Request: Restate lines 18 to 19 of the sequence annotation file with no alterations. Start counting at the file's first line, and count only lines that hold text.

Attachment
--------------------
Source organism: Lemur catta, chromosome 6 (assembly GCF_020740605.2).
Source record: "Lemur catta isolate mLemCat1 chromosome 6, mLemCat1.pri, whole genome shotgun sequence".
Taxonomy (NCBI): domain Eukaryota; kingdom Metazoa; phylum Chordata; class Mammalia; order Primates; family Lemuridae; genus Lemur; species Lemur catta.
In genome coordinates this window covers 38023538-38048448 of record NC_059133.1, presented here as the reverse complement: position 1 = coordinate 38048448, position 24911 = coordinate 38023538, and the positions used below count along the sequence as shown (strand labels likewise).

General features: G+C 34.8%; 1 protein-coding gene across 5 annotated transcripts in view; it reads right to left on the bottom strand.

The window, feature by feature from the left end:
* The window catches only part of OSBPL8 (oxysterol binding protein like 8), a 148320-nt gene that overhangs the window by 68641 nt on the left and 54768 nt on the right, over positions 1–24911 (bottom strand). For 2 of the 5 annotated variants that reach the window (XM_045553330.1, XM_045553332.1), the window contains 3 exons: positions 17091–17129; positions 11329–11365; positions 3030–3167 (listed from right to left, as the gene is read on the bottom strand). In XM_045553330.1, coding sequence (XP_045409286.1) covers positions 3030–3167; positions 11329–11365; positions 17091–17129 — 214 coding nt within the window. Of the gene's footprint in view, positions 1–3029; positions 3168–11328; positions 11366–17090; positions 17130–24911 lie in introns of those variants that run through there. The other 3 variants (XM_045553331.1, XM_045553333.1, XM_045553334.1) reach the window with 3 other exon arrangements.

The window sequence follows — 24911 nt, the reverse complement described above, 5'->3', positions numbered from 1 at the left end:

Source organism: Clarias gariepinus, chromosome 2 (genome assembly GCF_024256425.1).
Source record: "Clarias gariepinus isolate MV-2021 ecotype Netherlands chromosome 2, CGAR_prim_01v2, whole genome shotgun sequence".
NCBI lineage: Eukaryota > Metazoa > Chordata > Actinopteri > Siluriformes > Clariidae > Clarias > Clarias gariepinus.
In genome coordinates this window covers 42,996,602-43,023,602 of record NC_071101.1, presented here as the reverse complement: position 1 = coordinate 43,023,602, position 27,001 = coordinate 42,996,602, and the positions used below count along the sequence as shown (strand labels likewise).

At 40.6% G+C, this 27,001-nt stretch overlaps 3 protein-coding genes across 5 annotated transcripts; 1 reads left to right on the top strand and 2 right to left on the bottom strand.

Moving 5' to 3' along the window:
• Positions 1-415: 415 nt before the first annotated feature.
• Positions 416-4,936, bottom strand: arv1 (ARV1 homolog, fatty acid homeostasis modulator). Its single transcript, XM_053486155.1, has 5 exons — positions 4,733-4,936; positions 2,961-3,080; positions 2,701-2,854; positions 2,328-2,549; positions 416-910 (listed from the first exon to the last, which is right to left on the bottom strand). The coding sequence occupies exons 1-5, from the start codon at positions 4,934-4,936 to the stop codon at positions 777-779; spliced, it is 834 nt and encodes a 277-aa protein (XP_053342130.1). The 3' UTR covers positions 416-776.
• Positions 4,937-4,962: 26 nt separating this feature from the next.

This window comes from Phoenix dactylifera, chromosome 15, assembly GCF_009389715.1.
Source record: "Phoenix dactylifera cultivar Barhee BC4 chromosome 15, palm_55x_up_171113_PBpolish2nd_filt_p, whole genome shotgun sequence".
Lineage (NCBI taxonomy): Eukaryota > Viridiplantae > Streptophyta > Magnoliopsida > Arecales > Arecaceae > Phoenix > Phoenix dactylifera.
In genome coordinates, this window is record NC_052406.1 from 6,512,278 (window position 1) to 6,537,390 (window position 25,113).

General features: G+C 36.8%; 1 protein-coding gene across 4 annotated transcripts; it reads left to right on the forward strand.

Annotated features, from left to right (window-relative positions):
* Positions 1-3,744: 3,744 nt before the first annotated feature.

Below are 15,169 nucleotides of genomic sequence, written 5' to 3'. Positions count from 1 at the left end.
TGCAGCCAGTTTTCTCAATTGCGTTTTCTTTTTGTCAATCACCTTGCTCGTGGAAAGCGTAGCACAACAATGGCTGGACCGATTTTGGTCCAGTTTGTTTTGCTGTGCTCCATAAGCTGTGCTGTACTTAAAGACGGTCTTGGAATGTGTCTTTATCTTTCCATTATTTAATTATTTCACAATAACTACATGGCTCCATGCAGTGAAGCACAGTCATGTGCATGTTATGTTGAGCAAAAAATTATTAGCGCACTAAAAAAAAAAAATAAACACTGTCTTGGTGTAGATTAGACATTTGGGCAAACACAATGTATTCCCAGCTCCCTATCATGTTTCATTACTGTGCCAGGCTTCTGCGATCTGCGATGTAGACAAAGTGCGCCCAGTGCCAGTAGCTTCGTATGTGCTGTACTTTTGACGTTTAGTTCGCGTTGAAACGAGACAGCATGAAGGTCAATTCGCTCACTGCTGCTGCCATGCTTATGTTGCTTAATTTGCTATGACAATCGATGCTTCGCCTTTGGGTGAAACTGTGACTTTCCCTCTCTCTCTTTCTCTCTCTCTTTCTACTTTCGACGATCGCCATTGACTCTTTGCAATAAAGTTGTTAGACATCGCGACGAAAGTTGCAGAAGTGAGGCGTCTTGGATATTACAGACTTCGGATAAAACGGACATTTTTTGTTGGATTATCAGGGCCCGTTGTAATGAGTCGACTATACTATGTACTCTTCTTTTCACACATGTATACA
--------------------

This window comes from Phoenix dactylifera, chromosome 15, assembly GCF_009389715.1.
Source record: "Phoenix dactylifera cultivar Barhee BC4 chromosome 15, palm_55x_up_171113_PBpolish2nd_filt_p, whole genome shotgun sequence".